UPDATE 1-Rousseff says Brazil must shape up and compete

Wed Feb 27, 2013 1:40pm EST

* High business costs hurt competitiveness, Rousseff says

* President touts big infrastructure investment projects

* Oil industry to "jump" forward with offshore oil auctions

BRASILIA, Feb 27 (Reuters) - President Dilma Rousseff said on Wednesday that Brazil must cut its high business costs to become more competitive and vowed to keep inflation in check as the world's sixth-largest economy shifts into higher gear this year.

Rousseff, who has struggled to put the once-booming Brazilian economy back on to a path of solid growth, said 2013 will be a year of major infrastructure investments in roads, railways, ports and airports to try to stop bottlenecks from holding the economy back.

She said Brazil has no choice but to become more competitive and to reduce the costs of doing business and will proceed with such actions as opening up the country's crowded ports to private initiative despite opposition from labor unions.

"Brazil has an unnecessary cost with its ports. We have to open up to competition because the ports are part of the so-called Brazil Cost," she said at a meeting of government officials and some of the country's top business leaders in Brasilia.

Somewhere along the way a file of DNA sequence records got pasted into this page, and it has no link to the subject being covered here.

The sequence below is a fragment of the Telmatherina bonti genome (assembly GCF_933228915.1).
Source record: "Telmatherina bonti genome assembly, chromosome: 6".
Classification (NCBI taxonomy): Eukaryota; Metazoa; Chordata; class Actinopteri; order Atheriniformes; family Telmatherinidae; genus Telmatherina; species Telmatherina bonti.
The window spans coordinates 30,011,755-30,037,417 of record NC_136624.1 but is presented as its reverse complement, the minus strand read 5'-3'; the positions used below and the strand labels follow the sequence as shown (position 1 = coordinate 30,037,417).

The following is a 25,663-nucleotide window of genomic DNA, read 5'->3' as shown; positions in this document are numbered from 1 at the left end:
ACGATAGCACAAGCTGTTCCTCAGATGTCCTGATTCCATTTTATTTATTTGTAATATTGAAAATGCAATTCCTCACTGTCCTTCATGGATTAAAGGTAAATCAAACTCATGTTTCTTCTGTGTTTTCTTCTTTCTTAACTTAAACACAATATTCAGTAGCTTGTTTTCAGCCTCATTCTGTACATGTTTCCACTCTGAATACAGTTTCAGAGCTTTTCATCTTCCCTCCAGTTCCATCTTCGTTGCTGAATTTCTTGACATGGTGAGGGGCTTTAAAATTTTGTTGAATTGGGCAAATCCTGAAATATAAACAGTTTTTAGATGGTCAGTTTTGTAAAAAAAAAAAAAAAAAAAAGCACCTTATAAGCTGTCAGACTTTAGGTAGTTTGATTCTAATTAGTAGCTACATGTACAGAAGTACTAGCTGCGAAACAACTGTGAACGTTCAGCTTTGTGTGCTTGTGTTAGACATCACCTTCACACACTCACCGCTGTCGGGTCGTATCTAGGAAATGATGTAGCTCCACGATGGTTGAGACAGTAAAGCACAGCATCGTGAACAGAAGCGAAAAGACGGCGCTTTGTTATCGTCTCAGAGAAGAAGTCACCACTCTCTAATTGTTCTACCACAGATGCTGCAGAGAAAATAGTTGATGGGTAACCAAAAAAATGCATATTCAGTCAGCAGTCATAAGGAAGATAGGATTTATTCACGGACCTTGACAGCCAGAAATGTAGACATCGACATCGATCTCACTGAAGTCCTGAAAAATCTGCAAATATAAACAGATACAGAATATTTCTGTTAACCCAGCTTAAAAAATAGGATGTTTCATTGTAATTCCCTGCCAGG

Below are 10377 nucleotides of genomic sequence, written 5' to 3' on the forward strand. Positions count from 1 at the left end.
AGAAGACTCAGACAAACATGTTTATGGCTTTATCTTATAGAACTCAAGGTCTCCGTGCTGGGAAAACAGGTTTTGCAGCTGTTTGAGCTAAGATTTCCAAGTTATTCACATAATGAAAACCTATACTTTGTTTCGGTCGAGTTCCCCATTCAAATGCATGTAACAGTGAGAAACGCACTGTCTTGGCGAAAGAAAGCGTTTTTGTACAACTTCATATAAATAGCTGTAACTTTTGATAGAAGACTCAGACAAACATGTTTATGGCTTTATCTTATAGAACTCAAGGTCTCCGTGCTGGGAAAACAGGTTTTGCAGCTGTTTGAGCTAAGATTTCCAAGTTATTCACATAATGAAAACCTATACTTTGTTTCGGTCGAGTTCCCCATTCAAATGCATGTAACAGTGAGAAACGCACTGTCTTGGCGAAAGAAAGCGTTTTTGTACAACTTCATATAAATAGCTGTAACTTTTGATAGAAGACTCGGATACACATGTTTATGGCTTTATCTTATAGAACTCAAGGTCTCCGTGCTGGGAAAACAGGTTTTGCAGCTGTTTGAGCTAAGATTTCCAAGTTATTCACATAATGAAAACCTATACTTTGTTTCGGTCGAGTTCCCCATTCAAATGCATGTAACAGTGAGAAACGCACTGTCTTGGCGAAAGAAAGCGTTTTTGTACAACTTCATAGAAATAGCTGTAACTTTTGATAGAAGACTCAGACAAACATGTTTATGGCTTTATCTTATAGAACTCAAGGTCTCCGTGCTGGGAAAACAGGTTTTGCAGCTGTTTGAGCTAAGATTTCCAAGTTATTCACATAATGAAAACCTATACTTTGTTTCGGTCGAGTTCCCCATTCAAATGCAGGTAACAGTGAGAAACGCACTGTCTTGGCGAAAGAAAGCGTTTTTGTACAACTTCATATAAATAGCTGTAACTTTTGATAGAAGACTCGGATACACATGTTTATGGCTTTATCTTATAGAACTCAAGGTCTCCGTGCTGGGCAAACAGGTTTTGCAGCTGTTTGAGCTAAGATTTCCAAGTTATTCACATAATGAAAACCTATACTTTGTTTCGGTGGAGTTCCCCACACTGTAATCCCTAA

"Our country has to change, and change in the direction of greater competitiveness," she said.

Brazil's oil industry will take a big step towards tapping the large potential of its sub-salt-level offshore oil reserves with auctions scheduled for November, she said.

Brazil's sub-salt offshore fields are believed to contain as much as 100 billion barrels of oil, enough to supply all U.S. needs for 14 years. Output from the fields is expected to continue to expand to more than 6 million barrels a day by 2020, making Brazil one of the world's major oil producers.

The world economy should improve this year and help Brazil grow, Rousseff said, pointing to China's "soft landing" as a reason for diminished fears of crisis in many countries.

Brazil's economy only grew by about 1 percent last year, despite a barrage of tax breaks and other government stimulus measures. Most economists expect a rebound in the second half of this year as the effects of those incentives start to kick in.

Rousseff vowed continued commitment to the main pillars of the economic strategy that has given Brazil financial stability for over a decade: inflation targeting, fiscal discipline and a flexible exchange rate.

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